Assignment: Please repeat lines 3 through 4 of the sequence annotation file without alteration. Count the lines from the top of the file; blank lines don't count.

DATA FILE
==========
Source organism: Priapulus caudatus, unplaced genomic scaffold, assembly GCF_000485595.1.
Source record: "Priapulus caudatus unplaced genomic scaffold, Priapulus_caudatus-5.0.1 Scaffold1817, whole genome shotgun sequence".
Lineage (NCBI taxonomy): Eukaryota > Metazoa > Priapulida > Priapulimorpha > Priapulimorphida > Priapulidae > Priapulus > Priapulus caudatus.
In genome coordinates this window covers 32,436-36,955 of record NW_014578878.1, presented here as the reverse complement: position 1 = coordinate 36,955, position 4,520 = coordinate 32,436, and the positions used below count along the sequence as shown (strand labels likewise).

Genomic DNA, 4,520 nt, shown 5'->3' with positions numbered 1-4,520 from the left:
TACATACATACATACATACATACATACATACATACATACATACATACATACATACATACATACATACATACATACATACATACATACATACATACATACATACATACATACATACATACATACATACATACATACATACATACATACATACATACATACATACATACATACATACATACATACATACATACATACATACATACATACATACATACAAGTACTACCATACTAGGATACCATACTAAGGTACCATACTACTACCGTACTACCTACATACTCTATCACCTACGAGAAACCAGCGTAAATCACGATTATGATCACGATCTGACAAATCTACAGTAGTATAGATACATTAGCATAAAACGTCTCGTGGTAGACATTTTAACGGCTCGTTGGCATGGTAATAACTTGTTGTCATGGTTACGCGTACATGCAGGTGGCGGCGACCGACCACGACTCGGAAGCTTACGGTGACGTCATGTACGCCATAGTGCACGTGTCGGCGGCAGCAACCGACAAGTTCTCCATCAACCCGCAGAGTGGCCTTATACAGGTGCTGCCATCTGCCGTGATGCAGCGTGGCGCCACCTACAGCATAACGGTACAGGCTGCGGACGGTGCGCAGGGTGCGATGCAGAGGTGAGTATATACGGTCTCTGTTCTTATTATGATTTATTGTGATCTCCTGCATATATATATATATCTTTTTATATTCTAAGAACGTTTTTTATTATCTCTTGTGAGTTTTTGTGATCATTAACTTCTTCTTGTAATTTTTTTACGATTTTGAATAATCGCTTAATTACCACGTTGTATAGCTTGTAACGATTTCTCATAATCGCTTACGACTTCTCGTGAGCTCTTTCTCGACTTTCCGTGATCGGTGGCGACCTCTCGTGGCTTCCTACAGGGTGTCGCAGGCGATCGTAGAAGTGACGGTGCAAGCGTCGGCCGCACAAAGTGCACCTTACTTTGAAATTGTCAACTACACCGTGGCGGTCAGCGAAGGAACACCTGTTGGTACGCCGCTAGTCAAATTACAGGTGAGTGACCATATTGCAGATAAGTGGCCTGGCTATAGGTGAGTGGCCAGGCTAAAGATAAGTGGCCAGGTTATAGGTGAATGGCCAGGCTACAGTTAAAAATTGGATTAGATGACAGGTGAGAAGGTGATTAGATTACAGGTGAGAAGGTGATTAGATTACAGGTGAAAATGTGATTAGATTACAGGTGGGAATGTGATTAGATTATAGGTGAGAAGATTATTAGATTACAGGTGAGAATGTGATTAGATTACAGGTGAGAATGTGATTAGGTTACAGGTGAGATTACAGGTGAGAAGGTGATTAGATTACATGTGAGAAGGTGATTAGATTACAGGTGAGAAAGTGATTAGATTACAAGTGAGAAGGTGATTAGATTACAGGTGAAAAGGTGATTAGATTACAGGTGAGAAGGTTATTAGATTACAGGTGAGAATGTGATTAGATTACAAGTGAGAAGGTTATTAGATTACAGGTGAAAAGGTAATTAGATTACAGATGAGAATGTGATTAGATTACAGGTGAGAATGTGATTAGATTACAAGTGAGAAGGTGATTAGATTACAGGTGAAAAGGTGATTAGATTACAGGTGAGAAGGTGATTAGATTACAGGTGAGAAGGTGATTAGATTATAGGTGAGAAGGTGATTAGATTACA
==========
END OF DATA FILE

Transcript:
Lineage (NCBI taxonomy): Eukaryota > Metazoa > Priapulida > Priapulimorpha > Priapulimorphida > Priapulidae > Priapulus > Priapulus caudatus.
In genome coordinates this window covers 32,436-36,955 of record NW_014578878.1, presented here as the reverse complement: position 1 = coordinate 36,955, position 4,520 = coordinate 32,436, and the positions used below count along the sequence as shown (strand labels likewise).